The remainder of Mai’s book is devoted to the simultaneous explication and unabashed veneration of the films that follow. Rather than rehash his already succinct analyses, which are in themselves a pleasure to read, I will use this space to elaborate a few general comments from the perspective of film-philosophy.
In its scope and its tone, Mai’s book reads more or less like an intellectual or filmographic biography of the Dardennes. This comes largely at the expense of in-depth philosophical engagements with anyone not explicitly referenced by the Dardennes themselves. There is a ubiquitous, if largely unstated, rejection of “Theory” in Mai’s writing that is often refreshing, but just as often regrettable. On the one hand, he is able to offer astute scene analyses and discuss the technical minutiae of film production without getting distracted by esoteric abstractions. On the other hand, however, many of his most poignant claims would only stand to gain from more rigorous conceptual framings, especially when assessing the social and political aspects and intentions of the Dardenne’s work. To this end, there are moments in the book, not entirely infrequent, that fail to resonate to their full potential. For example, Giorgio Agamben’s increasingly influential genealogy of the figure of homo sacer would be particularly useful in Mai’s reading of Le fils (2002) as “an exploration of how to keep ethics from spiraling into sacrifice” (95). Claims about the brothers’ obsession with vehicular tracking shots could beneficially mine the work of, say, F.T. Marinetti or Paul Virilio, among others. Those about the function of relational speeds in L’enfant, where “wider perspective produc[es] […] an excruciating slowness” (104), detrimentally ignore Gilles Deleuze and Félix Guattari’s rich analyses of the topic.
Perhaps Mai’s theoretical shortcomings can be attributed to his unswerving obedience to authorial intent, his refusal to stray from the corpus of texts directly cited by the Dardennes in interviews and especially in Luc’s shooting diary, published in 2008 as Au dos de nos images, 1991-2005. Too often, it seems, Mai contents himself with citing Luc’s citations or relying solely on secondary readings rather than actually going back to source materials, for example in the case of the Sartrean undertones of the brothers’ latest work (116) or their personal and professional interest in the utopianism of philosopher Ernst Bloch (23-4). There is something troubling about this sort of dogged adherence to the masters’ stated influences, something that vaguely contradicts the genuinely collaborative spirit of both their filmic recreations and their “middle budget” mode of production. But more troubling still are the few moments when Mai fails even to clearly perceive these influences. One particularly glaring omission occurs in the book’s opening pages, in Mai’s detailing of certain of the Dardennes’ militant documentary tropes and techniques. Their interest in the dialectical relationship between image and text, their ironic treatment of archival footage, and their frequent utilization of a “pedagogical voiceover” all transparently recall the film work and theoretical writings of Guy Debord – a fertile connection if ever there was one, but one that Mai entirely, inexplicably disregards. In a most curious passage, he recounts the brothers’ formation in 1974 of a social video workshop they named Collectif Dérives: “The word dérives […] refers to ‘wandering,’ or drifting, […] but it also evokes more post-1968 libertarian thought – the brothers have said that they took the concept form the Situationist International group. If so, it should be noted that drifting in their sense comes from an opposite direction from the Situationists’ more famous notion of détournement…” (8). Questions of retrospective “fame” aside, minimal research into the Situationist movement (1957-72) reveals their pioneering platform of “psychogeography” and concomitant practice of urban dérive to be among their most frequently discussed lines of thought, and, by all accounts, far from “opposed” to either the Dardennean usage of the term or the Situationist International’s own practice of détournement. (Adding to this reader’s great perplexity, Debord and the Situationists remain likewise absent from last year’s summative anthology Committed Cinema: The Films of Jean-Pierre and Luc Dardenne.)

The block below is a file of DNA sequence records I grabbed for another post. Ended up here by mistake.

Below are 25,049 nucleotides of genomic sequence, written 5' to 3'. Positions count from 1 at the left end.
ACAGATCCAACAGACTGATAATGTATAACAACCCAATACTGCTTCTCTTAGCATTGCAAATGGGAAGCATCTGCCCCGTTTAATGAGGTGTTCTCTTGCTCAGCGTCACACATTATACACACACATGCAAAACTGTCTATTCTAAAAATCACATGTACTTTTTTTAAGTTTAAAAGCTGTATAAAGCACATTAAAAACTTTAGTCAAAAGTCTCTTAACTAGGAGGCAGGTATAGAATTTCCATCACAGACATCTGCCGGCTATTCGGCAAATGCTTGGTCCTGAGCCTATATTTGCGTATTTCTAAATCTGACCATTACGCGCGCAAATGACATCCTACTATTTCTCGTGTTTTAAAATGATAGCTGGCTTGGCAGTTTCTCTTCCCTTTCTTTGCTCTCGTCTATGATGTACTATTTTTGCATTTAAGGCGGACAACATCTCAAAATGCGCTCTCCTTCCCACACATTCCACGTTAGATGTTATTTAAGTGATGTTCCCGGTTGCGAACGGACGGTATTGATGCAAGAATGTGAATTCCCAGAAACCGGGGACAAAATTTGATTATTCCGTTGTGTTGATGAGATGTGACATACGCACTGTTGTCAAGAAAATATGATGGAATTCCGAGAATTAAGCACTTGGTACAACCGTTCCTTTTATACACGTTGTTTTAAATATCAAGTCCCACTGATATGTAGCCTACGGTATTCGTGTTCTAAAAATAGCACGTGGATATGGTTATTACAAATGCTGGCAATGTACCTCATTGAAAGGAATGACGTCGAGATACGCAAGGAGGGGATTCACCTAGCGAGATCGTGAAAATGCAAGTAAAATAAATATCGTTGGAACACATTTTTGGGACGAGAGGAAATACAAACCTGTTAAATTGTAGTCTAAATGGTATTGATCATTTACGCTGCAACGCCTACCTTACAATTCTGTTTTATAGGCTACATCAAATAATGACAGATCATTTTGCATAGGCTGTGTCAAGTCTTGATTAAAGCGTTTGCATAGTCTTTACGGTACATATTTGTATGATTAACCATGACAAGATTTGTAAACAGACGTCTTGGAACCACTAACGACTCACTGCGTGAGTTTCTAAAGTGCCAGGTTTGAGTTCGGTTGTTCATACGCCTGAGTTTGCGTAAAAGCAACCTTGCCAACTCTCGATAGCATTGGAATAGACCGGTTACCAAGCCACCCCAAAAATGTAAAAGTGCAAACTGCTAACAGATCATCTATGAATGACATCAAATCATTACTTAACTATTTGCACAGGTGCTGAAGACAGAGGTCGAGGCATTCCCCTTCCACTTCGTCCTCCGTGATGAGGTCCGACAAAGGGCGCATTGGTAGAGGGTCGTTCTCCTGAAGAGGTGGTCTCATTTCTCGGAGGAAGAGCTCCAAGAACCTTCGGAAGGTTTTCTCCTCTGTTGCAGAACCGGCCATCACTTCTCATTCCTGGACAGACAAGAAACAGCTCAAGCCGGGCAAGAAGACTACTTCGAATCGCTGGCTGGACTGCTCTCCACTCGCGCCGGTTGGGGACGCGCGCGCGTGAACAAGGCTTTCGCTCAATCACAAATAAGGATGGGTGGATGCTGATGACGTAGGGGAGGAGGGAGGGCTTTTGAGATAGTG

Mai’s reading is at its best in its attention to the tactile qualities of the visual image, and in its meticulous elaboration of the Dardennes’ stylistic departures from mainstream filmmaking. A scene of “pure anguish and paralysis” in Rosetta would in a more typical film have been “the stuff of romantic comedy” (75). “Sudden bursts of violent action” in L’enfant strike us as utterly tragic where they would otherwise be played for suspense. In a world where each Hollywood film is, legally speaking, a self-contained corporation, the Dardennes seek to “transform the theater into an ethically charged space” in which spectators and characters can interface in radically unprecedented ways (118). This is achieved not through any sort of Brechtian alienation-effect, but, on the contrary, by absorbing us into the affective dimensions of each character’s life.